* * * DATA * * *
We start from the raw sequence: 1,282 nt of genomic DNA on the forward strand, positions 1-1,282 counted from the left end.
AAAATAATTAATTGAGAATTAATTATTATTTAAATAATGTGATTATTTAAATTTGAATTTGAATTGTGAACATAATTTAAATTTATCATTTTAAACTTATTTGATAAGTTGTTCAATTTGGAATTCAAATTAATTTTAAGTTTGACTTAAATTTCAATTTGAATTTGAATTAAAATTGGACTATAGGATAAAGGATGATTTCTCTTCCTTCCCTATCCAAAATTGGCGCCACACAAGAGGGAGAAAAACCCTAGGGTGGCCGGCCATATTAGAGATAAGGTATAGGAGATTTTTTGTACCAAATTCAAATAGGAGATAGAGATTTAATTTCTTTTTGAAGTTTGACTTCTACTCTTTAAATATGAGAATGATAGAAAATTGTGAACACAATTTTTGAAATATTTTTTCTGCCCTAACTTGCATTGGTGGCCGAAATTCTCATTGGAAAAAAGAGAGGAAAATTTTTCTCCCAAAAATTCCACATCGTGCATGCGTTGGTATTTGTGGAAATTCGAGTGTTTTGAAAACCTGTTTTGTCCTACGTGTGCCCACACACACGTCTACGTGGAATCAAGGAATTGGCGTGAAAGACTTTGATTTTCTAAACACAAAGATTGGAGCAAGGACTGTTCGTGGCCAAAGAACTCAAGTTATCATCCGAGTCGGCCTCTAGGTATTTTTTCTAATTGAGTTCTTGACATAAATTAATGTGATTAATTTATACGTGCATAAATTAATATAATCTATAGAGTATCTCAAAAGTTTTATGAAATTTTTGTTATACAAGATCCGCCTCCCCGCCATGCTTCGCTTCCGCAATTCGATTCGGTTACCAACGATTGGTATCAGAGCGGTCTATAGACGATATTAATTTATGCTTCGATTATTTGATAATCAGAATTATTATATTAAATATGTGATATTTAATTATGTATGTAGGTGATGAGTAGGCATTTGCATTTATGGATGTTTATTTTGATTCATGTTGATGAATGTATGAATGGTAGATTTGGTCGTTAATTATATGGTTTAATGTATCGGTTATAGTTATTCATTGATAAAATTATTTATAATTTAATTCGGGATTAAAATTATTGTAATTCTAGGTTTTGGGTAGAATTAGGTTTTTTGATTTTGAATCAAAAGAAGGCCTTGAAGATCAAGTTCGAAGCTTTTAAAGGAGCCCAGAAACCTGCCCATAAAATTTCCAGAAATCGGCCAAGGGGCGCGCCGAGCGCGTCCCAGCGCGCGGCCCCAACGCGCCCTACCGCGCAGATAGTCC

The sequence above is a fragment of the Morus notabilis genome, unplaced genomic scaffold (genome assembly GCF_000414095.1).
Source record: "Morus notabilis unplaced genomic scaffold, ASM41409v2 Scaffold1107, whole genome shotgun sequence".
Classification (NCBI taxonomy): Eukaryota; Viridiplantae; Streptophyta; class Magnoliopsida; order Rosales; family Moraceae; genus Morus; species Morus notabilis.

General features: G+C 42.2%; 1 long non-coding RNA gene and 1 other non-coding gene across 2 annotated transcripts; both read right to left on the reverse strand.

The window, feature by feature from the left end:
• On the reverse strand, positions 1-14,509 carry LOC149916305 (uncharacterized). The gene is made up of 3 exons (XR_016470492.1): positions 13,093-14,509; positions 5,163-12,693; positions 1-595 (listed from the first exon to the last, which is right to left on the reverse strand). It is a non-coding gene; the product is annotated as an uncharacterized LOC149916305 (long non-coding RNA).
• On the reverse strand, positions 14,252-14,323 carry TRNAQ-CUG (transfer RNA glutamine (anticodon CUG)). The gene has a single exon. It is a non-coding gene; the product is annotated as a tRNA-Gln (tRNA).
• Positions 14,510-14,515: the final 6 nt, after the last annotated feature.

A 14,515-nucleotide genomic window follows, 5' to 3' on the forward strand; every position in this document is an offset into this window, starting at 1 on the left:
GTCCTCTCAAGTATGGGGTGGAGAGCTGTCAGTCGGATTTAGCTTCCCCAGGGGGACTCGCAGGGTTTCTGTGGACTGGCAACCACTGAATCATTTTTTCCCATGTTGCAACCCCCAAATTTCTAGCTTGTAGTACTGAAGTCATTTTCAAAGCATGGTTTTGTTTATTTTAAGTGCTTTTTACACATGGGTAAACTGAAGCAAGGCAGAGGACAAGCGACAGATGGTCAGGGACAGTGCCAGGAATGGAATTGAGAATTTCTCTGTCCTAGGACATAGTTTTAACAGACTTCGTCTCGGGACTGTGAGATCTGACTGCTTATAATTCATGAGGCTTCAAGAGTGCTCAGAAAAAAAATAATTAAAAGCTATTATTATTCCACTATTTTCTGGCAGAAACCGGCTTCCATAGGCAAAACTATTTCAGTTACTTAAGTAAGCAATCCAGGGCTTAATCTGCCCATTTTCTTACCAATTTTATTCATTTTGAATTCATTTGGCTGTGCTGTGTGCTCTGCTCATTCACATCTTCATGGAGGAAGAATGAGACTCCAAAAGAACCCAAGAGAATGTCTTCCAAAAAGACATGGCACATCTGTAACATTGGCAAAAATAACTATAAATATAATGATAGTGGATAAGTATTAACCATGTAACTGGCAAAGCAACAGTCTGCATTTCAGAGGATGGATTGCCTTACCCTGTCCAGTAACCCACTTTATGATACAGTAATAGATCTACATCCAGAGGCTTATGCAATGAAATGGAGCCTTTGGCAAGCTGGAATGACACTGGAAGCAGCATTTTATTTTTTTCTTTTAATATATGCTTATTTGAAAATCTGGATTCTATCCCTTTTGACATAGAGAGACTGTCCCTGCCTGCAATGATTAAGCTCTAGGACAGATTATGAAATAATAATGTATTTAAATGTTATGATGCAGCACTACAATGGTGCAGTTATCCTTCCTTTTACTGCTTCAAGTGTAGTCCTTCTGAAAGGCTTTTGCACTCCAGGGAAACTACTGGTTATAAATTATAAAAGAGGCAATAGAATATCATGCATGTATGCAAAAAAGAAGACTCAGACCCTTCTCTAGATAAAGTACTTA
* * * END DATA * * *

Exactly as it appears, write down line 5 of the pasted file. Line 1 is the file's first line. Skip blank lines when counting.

Classification (NCBI taxonomy): Eukaryota; Viridiplantae; Streptophyta; class Magnoliopsida; order Rosales; family Moraceae; genus Morus; species Morus notabilis.